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When not planned wisely, the excitement of renovating can quickly turn into a costly headache.

The excitement of renovating and changing your living space can quickly lead to ignoring budgets and not thinking about the return on your renovating dollar. It’s all too easy to think it’s just a few hundred dollars more for a different tile for the bathroom, or a different kitchen bench top. Before you know it, those "just a few hundred dollars more" can lead to budget blow out with no corresponding increase in the value of your property.

Why are you renovating?

  • Is it to increase your chances of a sale or a potentially higher sale price? Or is it that you love your home but want to make some modifications to meet your changing lifestyle needs?

    If you’re renovating to increase your chances of a higher sale price, then focus on "big wins" for a smaller cost. You want to get as much return from your renovating dollar as possible – so focus on what is likely to increase the value relative to your spend. Adding on an extra room to make your three-bedroom house a four-bedroom house, refreshing the décor or doing some landscaping can all add value to your house, without breaking the bank – or the budget.

    If you are renovating or making modifications for your own purposes and aren’t concerned about any increase in property value, then if you want that turret – go for it. Just remember though, that lenders prefer to lend on properties with a wide general appeal. Sometimes, having unique features will reduce the number of potential buyers, and you may find then that the amount the lender is prepared to lend will be less than they would lend for a standard house with no unique features. You may not be able to borrow as much as you want or need to for that renovation.

Getting your flow on

  • Sally loved colour so much, that when she decided to get rid of the tired old wallpaper in her 1930's bungalow, she couldn’t decide what colour she wanted to paint the walls. In the end, she made so many selections, that every room ended up being a different colour, and there was no flow throughout the house. Not only did having so many different colours blow out her paint and painter budget, when Sally went to sell her house, she struggled to find a buyer who appreciated the colour explosion as much as she did.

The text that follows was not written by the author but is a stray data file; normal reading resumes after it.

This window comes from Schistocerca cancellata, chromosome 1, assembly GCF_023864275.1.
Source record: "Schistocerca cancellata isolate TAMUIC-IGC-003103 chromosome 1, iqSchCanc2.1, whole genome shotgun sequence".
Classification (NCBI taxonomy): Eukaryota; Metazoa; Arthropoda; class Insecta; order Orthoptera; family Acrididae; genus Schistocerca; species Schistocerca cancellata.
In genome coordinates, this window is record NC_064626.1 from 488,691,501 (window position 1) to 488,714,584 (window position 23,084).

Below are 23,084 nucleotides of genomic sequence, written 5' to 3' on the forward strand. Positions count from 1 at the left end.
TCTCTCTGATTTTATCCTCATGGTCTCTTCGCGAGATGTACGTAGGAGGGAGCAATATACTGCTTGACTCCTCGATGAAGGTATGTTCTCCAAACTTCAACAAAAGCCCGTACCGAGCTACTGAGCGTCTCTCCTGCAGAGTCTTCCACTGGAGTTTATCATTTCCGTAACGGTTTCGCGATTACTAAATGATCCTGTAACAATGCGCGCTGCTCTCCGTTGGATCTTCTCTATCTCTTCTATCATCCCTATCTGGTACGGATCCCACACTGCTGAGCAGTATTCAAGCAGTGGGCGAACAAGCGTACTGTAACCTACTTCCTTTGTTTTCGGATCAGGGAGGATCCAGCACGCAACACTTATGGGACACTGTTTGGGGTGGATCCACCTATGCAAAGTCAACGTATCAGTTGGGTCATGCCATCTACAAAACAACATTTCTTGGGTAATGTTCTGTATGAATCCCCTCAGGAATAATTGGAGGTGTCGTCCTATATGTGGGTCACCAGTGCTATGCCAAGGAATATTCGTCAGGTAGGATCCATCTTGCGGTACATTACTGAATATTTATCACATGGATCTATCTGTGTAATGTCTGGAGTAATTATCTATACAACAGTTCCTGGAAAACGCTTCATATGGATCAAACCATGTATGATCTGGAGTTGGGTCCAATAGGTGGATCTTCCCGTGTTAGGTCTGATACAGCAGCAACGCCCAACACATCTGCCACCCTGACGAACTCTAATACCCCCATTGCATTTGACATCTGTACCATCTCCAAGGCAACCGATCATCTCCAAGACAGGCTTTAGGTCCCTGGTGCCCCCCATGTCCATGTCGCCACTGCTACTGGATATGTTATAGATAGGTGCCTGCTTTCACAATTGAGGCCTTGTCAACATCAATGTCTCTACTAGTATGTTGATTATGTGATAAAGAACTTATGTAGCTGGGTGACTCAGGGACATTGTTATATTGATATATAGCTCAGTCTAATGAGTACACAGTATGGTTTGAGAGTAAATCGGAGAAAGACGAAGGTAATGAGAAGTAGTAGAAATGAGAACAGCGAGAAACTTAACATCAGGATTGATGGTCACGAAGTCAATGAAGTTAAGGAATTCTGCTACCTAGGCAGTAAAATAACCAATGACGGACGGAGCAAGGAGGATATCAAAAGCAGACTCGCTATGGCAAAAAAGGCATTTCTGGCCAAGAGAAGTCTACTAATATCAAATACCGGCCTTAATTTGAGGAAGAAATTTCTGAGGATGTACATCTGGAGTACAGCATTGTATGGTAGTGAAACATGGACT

When painting or repainting your interior, using primarily neutral colours throughout all rooms gives your house a sense of flow, and generally makes the rooms appear bigger. Neutral colours also allow for personalised décor – pieces of art or colourful throws will not get lost or clash with bold and bright wall colours. By making the décor appealing to a wide range of potential buyers, the higher demand should increase the return on your renovation spend.

Future proofing

  • It was only five years ago that it was common to have plugs strategically installed for home theatre, speakers and surround sound devices throughout the house. Now, most top-quality home theatre systems operate off wireless devices and remote access via a smartphone, making all those well-placed plugs and switches redundant. When completing your renovation, try and think about future proofing your house, to ensure it retains a modern and relevant feel.

    Fads come and go, but they forever date a house – anyone remember the orange formica benchtops of the 70’s? If you plan on selling after your renovation, keep the décor neutral, and avoid 'niche' features such as floor to ceiling mirrors on the wardrobe doors, or dark and overbearing cabinetry in your kitchen, to retain the value of your house. While you may like the look of gothic inspired cabinetry in your kitchen, again, this is likely to narrow the pool of potential buyers and may see you spending more on your custom-made cabinetry than increasing the value of your house.

    Finally, when planning your renovation, plan your budget carefully and stick to it. Just remember to allow a small amount for the inevitable budget overruns, to ensure you don’t exhaust your available funds and live in an unfinished house while you save the rest of the money to complete the changes.

So, in summary, if you want to add value to your home through renovations, including features and using décor that will appeal to a wider range of buyers is more likely to see you increase the value of your home by more than your actual renovation spend. If you plan on staying put for a while, then you probably have more freedom to consider spending more on some of the personal touches that make your house a home for you.

Is it time to look at your renovation financing options? Talk to the team at RESIMAC Direct – we’re passionate about helping Kiwis enjoy their dream home.

  • Use a calculator to get an estimate of how much you can borrow.
    Try one here

  • See if you qualify. To get a more accurate idea of how much you can borrow with RESIMAC Direct,
    click here

  • Call our Lending Specialists and they can do the calculation for you over the phone plus answer any questions you have at the time. Talk to us on 0800 466 656